SQL language for different databases has some differences, which could cause problems after migrations between these databases. Here, we collected some hints, problems could appear during migration from MySQL to PostgreSQL. We focus on the CakePHP model layer and query generation layer.  

Tables join in where expression

Often we want to join two tables using a condition like $query->where([‘Author.id = Article.author_id’]) which works fine till we dont need field alias quotes. In the case of migration to postgres, we might want to enable autoQuotes. In this case, we can use $query->newExpr()->equalFields(‘Author.idArticle.author_id’).   

Case sensitivity in like expressions

By default mysql does case insensitive search. Switching to postgres, you can note that some functionality works differently. Hopefully you have tests, which covers your code, and this will be detected during migration. Postgres uses custom syntax for such queries named ILIKE.The case of old style conditions where method arrays straight forward,  you’d just go with ILIKE instead of LIKE. But what if we want to use ILIKE in builder methods... Here is that example:     return $query->where(         function (QueryExpression $exp) use ($field, $value): QueryExpression {             return $exp->add(new \Cake\Database\Expression\Comparison($field, $value, 'string', 'ILIKE'));         });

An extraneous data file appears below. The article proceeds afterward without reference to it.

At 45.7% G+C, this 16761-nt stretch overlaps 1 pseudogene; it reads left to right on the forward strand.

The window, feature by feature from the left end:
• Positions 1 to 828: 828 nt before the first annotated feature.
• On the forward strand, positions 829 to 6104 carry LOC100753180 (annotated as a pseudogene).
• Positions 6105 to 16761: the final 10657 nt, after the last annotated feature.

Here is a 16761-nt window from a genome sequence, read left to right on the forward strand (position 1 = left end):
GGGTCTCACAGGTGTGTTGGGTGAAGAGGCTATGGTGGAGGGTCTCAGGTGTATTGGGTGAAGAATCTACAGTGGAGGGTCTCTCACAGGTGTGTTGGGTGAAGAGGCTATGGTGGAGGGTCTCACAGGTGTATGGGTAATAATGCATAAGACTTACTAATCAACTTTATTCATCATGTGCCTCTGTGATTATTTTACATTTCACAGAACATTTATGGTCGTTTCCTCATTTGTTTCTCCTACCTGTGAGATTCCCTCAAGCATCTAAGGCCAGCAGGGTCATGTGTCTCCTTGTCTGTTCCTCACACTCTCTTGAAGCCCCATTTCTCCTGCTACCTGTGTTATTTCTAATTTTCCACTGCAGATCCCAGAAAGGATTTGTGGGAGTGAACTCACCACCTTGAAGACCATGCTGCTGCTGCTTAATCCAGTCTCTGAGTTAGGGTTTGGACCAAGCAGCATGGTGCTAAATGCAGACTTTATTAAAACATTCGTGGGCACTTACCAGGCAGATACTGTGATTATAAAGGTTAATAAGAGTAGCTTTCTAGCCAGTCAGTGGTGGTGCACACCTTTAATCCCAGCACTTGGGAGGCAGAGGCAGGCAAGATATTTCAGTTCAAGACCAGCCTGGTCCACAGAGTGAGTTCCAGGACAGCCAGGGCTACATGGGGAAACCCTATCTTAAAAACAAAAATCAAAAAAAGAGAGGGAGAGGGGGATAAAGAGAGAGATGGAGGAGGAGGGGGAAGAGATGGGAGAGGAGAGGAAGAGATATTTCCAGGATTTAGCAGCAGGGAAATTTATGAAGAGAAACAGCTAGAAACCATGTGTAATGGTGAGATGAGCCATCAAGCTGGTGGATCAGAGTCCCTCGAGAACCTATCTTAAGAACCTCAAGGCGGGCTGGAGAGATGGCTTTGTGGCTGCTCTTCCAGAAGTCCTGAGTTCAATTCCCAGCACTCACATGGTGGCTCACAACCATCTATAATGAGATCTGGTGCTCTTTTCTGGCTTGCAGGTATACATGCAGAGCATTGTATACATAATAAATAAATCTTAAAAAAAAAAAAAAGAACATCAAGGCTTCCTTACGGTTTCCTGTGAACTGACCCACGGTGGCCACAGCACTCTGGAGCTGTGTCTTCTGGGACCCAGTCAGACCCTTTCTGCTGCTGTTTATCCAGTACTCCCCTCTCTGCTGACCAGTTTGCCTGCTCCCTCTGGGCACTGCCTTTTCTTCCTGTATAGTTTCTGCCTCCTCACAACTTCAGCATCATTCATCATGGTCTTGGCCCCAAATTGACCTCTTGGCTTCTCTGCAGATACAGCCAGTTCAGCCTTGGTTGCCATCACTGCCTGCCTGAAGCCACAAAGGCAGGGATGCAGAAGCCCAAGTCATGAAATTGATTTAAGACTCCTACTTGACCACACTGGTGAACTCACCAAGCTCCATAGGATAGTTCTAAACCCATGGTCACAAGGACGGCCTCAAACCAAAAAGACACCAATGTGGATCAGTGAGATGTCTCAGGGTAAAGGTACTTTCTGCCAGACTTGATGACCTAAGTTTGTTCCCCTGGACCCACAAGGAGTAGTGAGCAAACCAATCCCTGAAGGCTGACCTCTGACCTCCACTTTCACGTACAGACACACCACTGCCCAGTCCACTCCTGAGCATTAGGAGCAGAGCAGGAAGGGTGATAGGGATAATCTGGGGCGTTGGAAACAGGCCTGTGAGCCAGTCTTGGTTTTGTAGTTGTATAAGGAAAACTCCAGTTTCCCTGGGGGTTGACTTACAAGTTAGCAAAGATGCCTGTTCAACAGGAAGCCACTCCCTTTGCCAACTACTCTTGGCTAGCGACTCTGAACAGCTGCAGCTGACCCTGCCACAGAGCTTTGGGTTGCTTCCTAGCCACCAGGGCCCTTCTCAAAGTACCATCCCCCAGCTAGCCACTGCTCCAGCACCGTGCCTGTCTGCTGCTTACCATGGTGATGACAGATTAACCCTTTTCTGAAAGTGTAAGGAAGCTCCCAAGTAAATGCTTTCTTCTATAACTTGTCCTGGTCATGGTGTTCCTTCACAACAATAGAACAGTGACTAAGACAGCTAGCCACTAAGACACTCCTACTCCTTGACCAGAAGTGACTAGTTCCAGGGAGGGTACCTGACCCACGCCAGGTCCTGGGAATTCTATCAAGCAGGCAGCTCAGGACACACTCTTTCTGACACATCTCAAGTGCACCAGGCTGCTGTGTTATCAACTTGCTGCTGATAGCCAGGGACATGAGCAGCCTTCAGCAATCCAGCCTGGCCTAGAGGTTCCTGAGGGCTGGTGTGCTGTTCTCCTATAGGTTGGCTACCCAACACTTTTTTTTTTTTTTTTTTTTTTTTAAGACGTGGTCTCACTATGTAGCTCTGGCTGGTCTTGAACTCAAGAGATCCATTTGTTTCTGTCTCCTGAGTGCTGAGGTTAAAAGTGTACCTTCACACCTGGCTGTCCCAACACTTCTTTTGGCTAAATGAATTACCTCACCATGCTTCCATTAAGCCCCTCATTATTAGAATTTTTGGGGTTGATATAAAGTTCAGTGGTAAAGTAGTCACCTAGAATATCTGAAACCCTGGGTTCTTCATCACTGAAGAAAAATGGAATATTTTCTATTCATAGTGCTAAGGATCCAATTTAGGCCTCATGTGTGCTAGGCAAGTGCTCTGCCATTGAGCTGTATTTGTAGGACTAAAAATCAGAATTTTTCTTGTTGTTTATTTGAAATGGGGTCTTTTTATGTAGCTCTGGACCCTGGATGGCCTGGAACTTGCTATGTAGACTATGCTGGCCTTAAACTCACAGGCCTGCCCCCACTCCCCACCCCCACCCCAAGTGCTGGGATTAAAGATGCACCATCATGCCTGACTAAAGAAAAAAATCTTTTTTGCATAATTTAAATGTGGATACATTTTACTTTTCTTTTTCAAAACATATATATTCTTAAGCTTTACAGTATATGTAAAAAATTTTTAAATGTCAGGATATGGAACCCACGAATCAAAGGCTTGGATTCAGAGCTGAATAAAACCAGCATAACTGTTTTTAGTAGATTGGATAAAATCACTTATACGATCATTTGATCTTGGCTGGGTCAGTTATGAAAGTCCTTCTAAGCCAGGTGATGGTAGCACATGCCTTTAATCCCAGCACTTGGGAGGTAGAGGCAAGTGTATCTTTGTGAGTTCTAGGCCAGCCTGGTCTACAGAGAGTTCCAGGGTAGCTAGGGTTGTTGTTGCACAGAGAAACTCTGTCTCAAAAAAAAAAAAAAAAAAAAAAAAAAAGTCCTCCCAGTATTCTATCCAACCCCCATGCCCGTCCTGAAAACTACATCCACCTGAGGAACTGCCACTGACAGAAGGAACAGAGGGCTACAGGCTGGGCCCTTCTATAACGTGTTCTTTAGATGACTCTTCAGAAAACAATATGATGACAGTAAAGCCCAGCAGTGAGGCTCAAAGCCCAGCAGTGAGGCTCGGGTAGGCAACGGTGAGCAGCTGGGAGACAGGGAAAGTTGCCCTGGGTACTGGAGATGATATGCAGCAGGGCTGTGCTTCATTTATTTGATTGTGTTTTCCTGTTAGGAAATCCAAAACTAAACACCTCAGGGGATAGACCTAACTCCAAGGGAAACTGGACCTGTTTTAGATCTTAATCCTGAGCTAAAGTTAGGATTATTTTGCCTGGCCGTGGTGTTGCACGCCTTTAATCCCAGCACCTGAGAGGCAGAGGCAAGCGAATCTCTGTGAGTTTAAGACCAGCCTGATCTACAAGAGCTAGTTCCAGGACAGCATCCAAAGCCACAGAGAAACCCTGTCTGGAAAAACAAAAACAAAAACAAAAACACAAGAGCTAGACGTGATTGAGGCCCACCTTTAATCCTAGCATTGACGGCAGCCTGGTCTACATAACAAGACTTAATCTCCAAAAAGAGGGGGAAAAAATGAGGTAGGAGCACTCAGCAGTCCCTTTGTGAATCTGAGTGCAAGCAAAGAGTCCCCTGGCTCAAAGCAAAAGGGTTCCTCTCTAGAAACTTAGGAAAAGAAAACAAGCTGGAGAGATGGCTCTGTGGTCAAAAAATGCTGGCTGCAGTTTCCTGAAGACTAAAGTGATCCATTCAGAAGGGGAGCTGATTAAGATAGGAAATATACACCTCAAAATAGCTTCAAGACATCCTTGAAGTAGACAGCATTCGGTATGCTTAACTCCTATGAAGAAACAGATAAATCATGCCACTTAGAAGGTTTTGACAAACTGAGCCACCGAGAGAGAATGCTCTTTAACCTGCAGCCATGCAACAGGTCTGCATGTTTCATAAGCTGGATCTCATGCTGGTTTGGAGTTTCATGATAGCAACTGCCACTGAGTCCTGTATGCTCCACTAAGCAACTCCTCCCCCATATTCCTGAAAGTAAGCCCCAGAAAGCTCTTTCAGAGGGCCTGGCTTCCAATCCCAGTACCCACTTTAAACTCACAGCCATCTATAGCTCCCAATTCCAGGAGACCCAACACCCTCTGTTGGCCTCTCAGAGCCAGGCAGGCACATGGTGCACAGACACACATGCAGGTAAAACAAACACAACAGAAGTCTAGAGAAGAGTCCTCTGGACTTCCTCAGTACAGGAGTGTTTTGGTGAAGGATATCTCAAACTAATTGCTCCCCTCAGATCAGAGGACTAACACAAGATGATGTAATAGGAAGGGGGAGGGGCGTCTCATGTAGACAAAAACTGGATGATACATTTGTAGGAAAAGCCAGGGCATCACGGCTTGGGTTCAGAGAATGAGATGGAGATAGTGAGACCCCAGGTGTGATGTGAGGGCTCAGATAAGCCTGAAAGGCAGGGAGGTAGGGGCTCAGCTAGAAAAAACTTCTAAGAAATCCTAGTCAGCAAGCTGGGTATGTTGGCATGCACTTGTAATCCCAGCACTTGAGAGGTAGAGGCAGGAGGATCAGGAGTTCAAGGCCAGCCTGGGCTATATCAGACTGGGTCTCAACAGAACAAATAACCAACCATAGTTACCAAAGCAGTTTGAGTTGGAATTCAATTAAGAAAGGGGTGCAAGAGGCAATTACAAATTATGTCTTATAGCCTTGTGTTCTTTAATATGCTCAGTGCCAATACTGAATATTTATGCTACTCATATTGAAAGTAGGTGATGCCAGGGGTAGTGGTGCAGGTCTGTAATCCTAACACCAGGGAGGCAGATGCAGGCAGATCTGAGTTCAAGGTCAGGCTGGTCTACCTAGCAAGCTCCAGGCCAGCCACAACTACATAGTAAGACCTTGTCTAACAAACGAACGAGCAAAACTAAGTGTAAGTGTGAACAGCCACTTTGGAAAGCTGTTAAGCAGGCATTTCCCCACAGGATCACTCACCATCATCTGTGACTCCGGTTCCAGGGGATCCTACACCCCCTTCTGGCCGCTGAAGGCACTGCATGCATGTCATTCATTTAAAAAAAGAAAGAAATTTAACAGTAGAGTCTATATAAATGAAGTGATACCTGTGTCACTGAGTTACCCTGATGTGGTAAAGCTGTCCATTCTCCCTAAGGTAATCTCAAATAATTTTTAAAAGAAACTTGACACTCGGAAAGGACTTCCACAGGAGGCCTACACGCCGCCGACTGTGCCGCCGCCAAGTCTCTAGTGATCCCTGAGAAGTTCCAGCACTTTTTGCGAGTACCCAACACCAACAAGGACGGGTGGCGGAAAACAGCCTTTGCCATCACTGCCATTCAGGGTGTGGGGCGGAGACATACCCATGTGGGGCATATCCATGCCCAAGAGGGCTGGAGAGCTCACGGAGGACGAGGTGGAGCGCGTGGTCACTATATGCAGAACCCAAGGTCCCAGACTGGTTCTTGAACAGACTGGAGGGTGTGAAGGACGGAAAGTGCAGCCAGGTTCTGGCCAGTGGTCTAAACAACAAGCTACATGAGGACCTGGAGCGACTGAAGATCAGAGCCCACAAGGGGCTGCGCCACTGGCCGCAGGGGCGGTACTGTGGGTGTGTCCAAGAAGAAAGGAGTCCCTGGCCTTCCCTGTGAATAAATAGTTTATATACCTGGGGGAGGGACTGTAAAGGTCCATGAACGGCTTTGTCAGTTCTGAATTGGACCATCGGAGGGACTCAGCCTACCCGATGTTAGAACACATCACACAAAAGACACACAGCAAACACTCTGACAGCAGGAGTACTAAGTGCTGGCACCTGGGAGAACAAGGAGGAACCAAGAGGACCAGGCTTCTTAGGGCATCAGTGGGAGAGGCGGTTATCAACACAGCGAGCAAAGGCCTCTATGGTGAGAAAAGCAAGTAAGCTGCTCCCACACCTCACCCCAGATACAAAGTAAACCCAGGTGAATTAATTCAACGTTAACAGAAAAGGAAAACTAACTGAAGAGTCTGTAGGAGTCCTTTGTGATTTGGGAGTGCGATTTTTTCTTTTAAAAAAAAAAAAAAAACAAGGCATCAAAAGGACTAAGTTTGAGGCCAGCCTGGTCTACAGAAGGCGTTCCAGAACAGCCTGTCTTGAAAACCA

Type casing

As postgres is much more strict with types, type casing is not a rare operation and may be needed. Here is an example of how to perform it using FunctionExpression$expr = (new FunctionExpression('CAST'))->setConjunction(' AS ')->add([$id, 'varchar' => 'literal']); which generates expression like :id AS varchar there :id is the placeholder for variable $id. This trick, used with literal, allows you to cast to any postgres type.  

 Quotes of tables and fields

Sometimes it is critical to inform CakePHP that the field should be quoted. One recommendation is to avoid using plain strings in case of table joins, or using IS NULL as string. So if array syntax is used, all CakePHP conventions must be followed. However,  sometimes we should help the ORM and obviously wrap a field name with IdentifiedExpression. Let's take a look back to the previous example, but now we want to type cast not value, but a field. The only solution to quote field name correctly is using this code:     $id = new IdentifierExpression($this->aliasField($field));     $expr = (new FunctionExpression('CAST'))->setConjunction(' AS ')->add([$id, 'varchar' => 'literal']);